Transfeminine masculinities – structural [trans]misogyny

I feel that the label ‘transmisogyny’ is a bit opaque. It often describes many of the moments where transfemme people are understood and treated as ‘biologically male’ by one means or another; an intersection between misogyny and transphobia. I want to talk through a little of what’s going on in the different moments and processes that make up these interactions and situations of transphobia, to give an insight into my world of masculinities. Within the bounds of transmisogyny, there is no room for me to explore my gender nonconformity; no room for my experimentation with pronouns, presentation, or personality; no room for any subversive tendencies without or beyond the original sin of my transfemininity. There isn’t a lot of room in people’s consciousness for masculinity from transfems. It’s hard for us to embody our masculinities as non-men without the people around us eroding, invalidating, and redefining us.

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The Home Front of the Culture War

Considering that we are currently witnessing one of the most serious conflicts in Europe in recent decades, you’d be forgiven for wondering why so much of the surrounding discourse appears preoccupied with pronouns, gender, and sexuality – topics that perhaps, on their surface, appear only tangentially, if at all, related…

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Who ‘leans in’ and how? Masculinities in workspaces

In 2010, the then Chief Operating Officer of Facebook, Sheryl Sandberg, delivered a TED talk entitled ‘Why we have too few women leaders’. This talk spawned the now-infamous 2013 book Lean In which lays out her brand of corporate feminist doctrine in greater detail. The crux of Sandberg’s argument is that women lack the assertiveness and ambition of their male colleagues, and that is why they fail to get ahead in their careers.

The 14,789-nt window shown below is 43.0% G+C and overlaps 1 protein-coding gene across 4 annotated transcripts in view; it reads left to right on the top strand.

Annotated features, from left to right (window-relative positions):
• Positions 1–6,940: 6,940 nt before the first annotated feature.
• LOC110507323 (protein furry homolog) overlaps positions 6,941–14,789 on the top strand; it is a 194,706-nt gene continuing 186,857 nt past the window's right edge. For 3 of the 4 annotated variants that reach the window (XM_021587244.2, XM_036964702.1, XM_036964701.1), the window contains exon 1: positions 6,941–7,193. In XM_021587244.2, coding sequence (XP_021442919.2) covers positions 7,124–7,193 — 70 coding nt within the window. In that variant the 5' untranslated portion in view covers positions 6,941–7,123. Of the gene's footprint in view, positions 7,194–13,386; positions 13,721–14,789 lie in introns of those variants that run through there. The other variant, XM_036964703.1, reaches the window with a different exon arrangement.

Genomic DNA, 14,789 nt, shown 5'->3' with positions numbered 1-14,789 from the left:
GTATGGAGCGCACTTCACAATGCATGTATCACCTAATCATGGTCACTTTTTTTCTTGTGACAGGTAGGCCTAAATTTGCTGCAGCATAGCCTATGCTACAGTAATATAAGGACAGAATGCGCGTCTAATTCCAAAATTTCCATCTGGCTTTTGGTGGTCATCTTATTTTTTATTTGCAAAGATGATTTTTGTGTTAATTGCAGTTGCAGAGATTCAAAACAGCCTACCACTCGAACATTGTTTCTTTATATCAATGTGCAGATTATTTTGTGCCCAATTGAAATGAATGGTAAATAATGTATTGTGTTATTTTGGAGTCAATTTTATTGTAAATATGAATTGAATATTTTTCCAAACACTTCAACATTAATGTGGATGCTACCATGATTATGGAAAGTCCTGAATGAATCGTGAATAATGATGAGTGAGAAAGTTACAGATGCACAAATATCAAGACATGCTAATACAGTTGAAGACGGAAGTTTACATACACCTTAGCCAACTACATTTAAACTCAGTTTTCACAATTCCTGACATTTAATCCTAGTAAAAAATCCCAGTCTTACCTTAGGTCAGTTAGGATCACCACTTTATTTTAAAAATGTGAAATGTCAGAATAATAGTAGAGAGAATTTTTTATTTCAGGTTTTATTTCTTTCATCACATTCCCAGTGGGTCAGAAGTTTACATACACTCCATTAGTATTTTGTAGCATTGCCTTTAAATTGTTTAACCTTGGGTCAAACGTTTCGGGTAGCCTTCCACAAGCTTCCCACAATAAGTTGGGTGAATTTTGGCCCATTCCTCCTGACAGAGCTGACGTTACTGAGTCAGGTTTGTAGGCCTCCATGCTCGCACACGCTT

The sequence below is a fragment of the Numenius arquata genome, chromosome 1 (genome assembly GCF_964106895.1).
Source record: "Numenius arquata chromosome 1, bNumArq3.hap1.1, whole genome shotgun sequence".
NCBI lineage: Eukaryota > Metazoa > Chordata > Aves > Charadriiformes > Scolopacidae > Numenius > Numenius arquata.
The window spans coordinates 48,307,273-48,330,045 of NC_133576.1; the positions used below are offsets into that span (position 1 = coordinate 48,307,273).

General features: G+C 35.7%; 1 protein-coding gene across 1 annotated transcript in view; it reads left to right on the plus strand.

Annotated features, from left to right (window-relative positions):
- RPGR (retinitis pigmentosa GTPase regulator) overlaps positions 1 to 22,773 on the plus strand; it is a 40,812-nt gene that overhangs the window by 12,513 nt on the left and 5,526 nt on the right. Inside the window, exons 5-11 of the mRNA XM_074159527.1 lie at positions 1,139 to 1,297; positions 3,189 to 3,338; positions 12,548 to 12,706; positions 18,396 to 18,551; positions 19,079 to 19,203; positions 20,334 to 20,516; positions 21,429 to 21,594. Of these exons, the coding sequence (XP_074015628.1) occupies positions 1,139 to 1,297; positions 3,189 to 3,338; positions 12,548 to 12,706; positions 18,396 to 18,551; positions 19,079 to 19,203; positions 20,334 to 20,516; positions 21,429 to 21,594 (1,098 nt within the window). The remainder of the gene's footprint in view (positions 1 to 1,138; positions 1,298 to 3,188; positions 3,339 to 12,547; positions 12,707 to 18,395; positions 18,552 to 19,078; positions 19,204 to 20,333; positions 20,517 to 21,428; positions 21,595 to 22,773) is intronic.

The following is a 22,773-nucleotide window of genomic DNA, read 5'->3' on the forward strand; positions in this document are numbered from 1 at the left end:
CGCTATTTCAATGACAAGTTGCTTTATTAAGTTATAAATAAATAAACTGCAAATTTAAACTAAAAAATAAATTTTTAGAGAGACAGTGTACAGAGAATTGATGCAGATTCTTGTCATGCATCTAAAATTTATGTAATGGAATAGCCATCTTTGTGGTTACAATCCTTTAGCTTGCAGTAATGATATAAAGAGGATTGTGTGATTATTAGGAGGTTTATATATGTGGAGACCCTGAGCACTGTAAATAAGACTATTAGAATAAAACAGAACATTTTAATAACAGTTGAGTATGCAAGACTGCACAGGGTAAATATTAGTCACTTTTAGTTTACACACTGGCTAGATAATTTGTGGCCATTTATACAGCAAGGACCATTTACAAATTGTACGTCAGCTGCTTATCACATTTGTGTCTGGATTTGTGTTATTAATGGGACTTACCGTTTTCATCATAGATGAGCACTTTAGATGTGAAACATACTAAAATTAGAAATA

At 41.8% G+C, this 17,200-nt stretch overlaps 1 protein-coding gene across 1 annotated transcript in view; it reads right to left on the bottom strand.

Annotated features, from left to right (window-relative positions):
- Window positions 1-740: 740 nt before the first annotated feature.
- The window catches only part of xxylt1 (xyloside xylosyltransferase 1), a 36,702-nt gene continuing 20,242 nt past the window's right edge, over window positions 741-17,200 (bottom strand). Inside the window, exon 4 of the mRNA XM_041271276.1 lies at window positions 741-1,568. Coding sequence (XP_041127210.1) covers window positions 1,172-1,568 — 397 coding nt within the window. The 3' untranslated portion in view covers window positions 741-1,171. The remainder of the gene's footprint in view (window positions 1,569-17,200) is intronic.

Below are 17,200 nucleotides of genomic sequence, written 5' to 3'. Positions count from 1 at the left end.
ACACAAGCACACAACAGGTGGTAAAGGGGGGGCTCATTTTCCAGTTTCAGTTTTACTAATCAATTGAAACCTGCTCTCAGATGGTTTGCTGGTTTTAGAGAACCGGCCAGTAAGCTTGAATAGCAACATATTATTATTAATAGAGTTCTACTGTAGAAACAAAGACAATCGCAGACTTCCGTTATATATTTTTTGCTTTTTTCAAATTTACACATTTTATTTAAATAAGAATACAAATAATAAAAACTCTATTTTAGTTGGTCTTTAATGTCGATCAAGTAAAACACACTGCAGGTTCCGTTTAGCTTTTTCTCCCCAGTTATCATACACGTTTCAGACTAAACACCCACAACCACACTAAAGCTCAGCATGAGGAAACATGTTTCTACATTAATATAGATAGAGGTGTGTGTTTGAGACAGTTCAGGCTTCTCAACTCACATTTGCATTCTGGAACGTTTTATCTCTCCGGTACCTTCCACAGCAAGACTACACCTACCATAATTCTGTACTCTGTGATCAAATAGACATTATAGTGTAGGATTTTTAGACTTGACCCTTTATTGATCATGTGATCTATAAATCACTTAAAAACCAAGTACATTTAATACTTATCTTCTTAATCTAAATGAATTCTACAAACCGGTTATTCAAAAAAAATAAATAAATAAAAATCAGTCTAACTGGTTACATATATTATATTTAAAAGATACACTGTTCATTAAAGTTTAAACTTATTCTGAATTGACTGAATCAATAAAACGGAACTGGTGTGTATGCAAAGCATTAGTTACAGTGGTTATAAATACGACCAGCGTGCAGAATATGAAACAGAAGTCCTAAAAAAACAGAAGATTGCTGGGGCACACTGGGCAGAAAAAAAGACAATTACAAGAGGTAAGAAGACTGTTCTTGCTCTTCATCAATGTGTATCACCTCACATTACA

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Talking anxiety with Nin-ja

Most alt-R&B tracks are centred around more or less the same thing – love. Love in all its agony, love in all its euphoria. But Nin-ja wants to dig deeper than that. The singer-songwriter’s just released her new single Lockjaw where she sings candidly about her struggles with anxiety. Nin-ja’s been in the music game for about four years now, but after taking a brief hiatus, she’s back with a new single and more honest than ever. 

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Awards Shows are for the Boys

For the majority of the 2000s and the decades before them, awards shows have been a cultural concept distinctly owned by the feminine. The prestige of the Academies, the swelling of romantic music after every award, and of course, the unparalleled glitz and glamour of the evening’s most decadent stars. Remember the running joke of the Oscars being the “female Superbowl.” Imagine groups of housewives prepping parties and organising bets on who would be wearing Chanel while their husbands stand stiffly in the kitchen over beers. Joan Rivers in gold, poking at the ribs of underaged starlets as camera click and waves of taffeta turned to fodder for tabloids…